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Message Madness

May 29, 2012

When you say nothing you speak volumes! Not literally of course, but the act of not communicating sends a message and it’s likely not the message you would have sent had you realized not sending a message is sending one. Does this sound confusing? It is!


As human beings when we don’t “hear” from people we assume the worst. We’ve all had that experience of waiting – “Did you get accepted into that A calibre school?” “Will you get the funding to start/grow your business?” Often times when we hear nothing our mind runs amuck. “I must not have been accepted; surely this is an indicator I am not going to get the loan.”
 

Now translate this same “lack of communication” in the workplace and multiply it times your number of employees and you get a good idea of how the rumour mill starts.
 

To stop or at least curb the water cooler gossip consider the following:

  1. Manage expectations: As a leader/manager let people know your communication “frequency”. If you tend to under communicate – tell them – more than once so they know that no news is not necessarily bad news. If you don’t return an e-mail it doesn’t mean you don’t care, it means you are swamped.
     

  2. Schedule a regular “up-date” team meeting: Once a month, once a quarter – whatever works – up-date your team on big picture stuff – here’s what’s happening, here’s what we are doing about it, here’s how it is impacting us, here’s what’s staying the same and what’s changing. Keep the meeting brief, a stand up is better than a sit down; make it a routine – same day, same time, same place.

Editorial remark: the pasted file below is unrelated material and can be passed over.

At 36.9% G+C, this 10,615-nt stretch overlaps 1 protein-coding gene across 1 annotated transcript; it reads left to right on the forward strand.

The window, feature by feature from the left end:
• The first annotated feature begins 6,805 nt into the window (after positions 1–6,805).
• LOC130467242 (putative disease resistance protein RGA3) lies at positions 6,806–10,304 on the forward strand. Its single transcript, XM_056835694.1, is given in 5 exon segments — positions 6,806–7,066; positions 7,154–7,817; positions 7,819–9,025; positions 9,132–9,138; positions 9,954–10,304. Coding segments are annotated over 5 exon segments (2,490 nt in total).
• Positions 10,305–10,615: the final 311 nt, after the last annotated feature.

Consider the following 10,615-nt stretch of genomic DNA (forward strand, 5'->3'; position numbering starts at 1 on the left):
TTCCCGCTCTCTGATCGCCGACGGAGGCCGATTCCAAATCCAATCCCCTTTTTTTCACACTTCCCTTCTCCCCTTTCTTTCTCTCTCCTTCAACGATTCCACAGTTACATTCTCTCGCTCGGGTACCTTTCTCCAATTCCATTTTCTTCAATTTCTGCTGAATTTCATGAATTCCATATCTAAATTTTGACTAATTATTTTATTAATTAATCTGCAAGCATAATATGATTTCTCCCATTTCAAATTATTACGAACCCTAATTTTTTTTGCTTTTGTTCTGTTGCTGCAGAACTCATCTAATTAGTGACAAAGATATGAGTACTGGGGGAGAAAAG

3. Develop a monthly/weekly “open door” invite: One morning a month/week – again whatever works for you – is “open door” Friday. This is a casual impromptu opportunity for people to come in and chat about whatever is on there mind. It’s informal; it’s not structured, if no one shows up its ok. If people know they have an opportunity to share/vent/brainstorm in an open forum it is less likely they will go behind closed doors and actively recruit other employees to join the “bitch fest”. And the bonus, it curbs the “come whenever you feel like it to dump whatever problem” to a specific date/time. [I could write another whole blog about this and will]

Who knew saying nothing said so much. By proactively opening the lines of communication and maintaining them (aka committing to a communication schedule) you make sure the alarm bells aren’t ringing and people are going about business as usual and being productive. 

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